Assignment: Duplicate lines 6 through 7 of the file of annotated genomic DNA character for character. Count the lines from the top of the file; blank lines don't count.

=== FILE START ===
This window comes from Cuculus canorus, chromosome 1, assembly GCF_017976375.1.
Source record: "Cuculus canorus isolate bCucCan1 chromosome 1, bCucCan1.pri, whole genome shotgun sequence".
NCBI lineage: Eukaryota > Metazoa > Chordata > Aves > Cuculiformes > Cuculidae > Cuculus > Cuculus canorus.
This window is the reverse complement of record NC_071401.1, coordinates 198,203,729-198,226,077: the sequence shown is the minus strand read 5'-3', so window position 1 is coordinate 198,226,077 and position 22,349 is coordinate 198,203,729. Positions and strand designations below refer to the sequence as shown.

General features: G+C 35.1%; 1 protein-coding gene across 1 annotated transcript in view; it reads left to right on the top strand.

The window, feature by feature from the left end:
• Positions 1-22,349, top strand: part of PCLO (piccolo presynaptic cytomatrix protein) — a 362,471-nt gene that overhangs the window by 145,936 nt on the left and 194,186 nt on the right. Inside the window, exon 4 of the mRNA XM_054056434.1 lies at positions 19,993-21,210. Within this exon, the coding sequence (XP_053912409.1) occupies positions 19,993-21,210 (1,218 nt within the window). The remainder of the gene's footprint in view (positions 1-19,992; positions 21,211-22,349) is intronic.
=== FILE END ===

The window, feature by feature from the left end:
• Positions 1-22,349, top strand: part of PCLO (piccolo presynaptic cytomatrix protein) — a 362,471-nt gene that overhangs the window by 145,936 nt on the left and 194,186 nt on the right. Inside the window, exon 4 of the mRNA XM_054056434.1 lies at positions 19,993-21,210. Within this exon, the coding sequence (XP_053912409.1) occupies positions 19,993-21,210 (1,218 nt within the window). The remainder of the gene's footprint in view (positions 1-19,992; positions 21,211-22,349) is intronic.